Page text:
Usufruct? Sewer lines? The readers speak
... "Good issue" one says -- but another disagrees
from Mirror readers
Letters, letters, letters.
Not bad reading -- especially when they relate to something the Stringers have published in this monthly rag. Here's the latest batch --
"Usufruct" -- from Dr. Don Morrison
Thanks for the monthly reminder to visit The Melrose Mirror. I've done so, and have enjoyed it very much.
In October I particularly like Mr. Frank's essay on growing up in Maine. He's a sensitive and articulate writer. I even learned a new word: "usufruct." I look forward to reading more from him.
I presume the photos of the construction on Grove St., et al., refer to rebuilding the sanitary sewer lines, and not storm drains. Melrose seems to be paying the price of being settled in a post-glacial wet land. Given the elevation of Ell Pond, it will be interesting to see how a second drain for its outflow can be constructed, short of a deep-rock tunnel of the sort used under down-town Malden.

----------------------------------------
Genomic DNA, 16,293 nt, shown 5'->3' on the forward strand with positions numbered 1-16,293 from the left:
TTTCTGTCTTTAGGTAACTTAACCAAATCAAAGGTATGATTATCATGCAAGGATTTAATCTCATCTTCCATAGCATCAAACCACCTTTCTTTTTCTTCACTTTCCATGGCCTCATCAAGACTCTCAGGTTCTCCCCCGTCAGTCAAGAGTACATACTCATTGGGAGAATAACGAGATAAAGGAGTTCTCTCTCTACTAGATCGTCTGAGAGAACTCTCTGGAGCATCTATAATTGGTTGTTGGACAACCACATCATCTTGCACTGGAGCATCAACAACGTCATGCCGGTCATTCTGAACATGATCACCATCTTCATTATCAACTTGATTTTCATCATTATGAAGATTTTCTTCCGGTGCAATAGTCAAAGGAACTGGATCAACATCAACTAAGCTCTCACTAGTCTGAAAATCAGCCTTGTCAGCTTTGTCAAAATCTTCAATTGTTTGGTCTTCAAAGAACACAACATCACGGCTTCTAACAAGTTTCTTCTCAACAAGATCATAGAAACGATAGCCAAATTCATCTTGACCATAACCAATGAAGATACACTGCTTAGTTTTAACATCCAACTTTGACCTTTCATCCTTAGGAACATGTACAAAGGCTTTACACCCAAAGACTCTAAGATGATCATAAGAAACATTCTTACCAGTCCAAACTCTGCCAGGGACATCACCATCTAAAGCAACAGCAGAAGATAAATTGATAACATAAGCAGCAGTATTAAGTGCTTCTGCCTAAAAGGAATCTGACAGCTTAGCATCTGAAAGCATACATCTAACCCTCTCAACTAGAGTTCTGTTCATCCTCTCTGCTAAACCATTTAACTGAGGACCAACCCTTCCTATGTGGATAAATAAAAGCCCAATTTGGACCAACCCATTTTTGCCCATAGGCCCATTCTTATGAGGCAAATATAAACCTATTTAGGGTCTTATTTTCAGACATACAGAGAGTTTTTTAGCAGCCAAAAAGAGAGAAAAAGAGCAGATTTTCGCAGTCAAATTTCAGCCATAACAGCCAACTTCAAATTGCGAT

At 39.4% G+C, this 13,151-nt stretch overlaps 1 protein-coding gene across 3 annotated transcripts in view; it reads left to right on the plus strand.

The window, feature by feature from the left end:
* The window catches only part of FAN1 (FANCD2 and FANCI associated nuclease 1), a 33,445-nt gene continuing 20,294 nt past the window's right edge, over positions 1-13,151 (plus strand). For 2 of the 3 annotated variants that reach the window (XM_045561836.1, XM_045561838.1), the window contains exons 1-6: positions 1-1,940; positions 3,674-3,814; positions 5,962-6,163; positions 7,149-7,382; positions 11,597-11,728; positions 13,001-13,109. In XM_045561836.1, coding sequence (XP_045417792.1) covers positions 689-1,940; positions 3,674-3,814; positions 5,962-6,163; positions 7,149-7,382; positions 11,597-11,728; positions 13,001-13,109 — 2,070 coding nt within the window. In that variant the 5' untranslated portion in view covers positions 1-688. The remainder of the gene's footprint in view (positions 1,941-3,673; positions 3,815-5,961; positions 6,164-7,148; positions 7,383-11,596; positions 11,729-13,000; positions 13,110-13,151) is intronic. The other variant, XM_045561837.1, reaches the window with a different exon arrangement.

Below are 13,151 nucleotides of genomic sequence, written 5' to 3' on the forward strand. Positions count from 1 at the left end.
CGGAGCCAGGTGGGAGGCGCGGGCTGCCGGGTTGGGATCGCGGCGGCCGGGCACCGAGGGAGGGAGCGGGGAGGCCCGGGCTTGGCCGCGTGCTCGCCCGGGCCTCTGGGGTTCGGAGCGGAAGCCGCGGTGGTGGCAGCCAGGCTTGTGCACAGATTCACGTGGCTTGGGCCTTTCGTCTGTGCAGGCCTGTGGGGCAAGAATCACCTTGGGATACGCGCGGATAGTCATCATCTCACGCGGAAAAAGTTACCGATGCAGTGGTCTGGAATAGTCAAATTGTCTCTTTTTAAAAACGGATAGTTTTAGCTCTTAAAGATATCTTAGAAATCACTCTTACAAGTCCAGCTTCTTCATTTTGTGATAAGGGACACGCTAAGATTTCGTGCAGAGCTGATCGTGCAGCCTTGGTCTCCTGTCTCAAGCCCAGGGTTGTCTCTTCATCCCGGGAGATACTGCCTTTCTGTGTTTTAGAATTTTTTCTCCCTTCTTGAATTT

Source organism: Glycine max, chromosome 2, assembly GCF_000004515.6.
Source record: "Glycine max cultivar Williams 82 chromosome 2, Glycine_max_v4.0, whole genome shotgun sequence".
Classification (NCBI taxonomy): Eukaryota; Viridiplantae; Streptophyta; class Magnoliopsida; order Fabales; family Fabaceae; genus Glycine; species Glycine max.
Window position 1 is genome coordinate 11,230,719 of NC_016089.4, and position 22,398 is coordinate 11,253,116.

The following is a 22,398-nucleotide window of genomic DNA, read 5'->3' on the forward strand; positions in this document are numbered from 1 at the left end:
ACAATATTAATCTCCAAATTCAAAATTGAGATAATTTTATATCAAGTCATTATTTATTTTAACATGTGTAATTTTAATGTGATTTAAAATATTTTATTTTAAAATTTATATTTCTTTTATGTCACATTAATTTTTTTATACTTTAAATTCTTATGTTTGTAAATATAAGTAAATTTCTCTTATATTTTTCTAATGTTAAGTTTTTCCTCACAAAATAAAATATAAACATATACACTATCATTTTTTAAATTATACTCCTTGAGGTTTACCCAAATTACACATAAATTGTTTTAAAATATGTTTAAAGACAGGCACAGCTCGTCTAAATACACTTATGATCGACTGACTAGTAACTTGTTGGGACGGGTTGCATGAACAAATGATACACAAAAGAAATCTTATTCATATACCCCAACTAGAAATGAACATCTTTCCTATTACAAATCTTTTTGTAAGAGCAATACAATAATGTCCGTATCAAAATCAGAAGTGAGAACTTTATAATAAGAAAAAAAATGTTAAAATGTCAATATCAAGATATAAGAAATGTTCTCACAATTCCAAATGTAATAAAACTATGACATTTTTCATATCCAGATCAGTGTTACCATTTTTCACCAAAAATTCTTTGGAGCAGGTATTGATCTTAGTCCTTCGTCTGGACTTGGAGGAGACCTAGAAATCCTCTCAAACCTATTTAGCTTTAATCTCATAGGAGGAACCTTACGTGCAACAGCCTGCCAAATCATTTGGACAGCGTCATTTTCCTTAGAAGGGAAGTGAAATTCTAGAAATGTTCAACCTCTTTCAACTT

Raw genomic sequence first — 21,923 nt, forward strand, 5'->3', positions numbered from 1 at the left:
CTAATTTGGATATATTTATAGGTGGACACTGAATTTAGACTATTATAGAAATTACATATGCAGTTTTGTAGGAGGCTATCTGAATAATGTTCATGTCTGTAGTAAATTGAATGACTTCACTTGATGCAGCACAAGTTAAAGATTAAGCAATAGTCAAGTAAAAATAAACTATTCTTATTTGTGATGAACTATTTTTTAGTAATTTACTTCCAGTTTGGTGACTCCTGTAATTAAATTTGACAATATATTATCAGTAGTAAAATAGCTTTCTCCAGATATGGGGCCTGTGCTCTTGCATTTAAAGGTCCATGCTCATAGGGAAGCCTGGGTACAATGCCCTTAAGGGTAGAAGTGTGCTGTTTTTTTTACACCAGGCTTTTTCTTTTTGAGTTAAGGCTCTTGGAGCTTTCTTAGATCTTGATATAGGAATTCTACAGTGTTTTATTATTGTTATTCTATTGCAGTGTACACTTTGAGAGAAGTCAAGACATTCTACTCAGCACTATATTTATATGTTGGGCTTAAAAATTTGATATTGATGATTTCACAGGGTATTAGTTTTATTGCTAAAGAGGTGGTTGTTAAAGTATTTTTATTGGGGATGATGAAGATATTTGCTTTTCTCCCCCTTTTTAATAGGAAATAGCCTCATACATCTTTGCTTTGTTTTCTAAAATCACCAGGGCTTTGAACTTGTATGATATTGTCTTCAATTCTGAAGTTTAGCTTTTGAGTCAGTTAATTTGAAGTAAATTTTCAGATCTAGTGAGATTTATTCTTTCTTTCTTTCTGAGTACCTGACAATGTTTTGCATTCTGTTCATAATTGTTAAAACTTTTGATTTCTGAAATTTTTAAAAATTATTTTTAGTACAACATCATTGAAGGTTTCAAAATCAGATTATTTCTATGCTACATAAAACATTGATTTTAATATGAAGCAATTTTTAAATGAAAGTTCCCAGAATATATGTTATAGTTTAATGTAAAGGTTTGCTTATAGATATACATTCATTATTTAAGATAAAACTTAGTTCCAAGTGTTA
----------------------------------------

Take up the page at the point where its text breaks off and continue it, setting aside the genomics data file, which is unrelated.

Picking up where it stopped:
I remember 60 years ago much of the undeveloped land from Heywood Avenue north into Greenwood could probably qualify as "wetland." It was drained by a brook, but sometimes flooded after heavy rainfalls. The ground along Heywood Ave. was spongy, and as I recall, the driveways of some houses built there sank, leaving a drop between garage and drive.
Donald F. Morrison, Ph.D.
Friend's have a new website
Hi Don, Congrats on your new camera! Not a bad deal you struck, benefits all
The new Mirror looks great!
We Friends [of the Middlesex Fells] have recently unveiled a newly designed website which allows us to showcase the Fells much better: http://www.fells.org
Yesterday a member of the Friends happened to send me a wonderful photo of swans on Ell pond which he took at 6am recently. Looking at the great series of Mirror photos made me think of it. I loved the color of the early morning light.
(Editors' note: There was, at this point, a letter from Jill Donald, graduate student at UCal, who objected to an article written by SilverStringer Len Dalton. The piece grew as email flew back and forth across the nation, and finally the editors agreed that the collection was worth it's own unique story. Readers can find that controversy in the list of headlines on page one; look for "Clovis, anyone?".